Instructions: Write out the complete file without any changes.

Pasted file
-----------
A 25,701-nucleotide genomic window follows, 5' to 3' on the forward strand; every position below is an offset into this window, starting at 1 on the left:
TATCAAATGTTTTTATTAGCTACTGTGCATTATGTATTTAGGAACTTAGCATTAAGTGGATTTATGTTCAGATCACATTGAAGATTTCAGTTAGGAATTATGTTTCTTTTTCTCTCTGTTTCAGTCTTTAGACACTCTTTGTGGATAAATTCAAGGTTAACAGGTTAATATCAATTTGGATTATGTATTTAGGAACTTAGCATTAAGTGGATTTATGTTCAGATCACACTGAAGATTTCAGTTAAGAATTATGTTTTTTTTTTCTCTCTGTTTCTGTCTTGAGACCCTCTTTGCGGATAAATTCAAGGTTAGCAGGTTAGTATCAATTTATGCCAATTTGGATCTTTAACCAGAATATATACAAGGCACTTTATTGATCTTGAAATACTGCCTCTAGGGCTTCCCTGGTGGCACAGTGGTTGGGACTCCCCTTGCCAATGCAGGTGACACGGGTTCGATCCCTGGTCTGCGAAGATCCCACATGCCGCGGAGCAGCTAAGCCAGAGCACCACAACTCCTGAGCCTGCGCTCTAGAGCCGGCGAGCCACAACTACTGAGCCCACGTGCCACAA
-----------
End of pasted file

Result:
A 25,701-nucleotide genomic window follows, 5' to 3' on the forward strand; every position below is an offset into this window, starting at 1 on the left:
TATCAAATGTTTTTATTAGCTACTGTGCATTATGTATTTAGGAACTTAGCATTAAGTGGATTTATGTTCAGATCACATTGAAGATTTCAGTTAGGAATTATGTTTCTTTTTCTCTCTGTTTCAGTCTTTAGACACTCTTTGTGGATAAATTCAAGGTTAACAGGTTAATATCAATTTGGATTATGTATTTAGGAACTTAGCATTAAGTGGATTTATGTTCAGATCACACTGAAGATTTCAGTTAAGAATTATGTTTTTTTTTTCTCTCTGTTTCTGTCTTGAGACCCTCTTTGCGGATAAATTCAAGGTTAGCAGGTTAGTATCAATTTATGCCAATTTGGATCTTTAACCAGAATATATACAAGGCACTTTATTGATCTTGAAATACTGCCTCTAGGGCTTCCCTGGTGGCACAGTGGTTGGGACTCCCCTTGCCAATGCAGGTGACACGGGTTCGATCCCTGGTCTGCGAAGATCCCACATGCCGCGGAGCAGCTAAGCCAGAGCACCACAACTCCTGAGCCTGCGCTCTAGAGCCGGCGAGCCACAACTACTGAGCCCACGTGCCACAA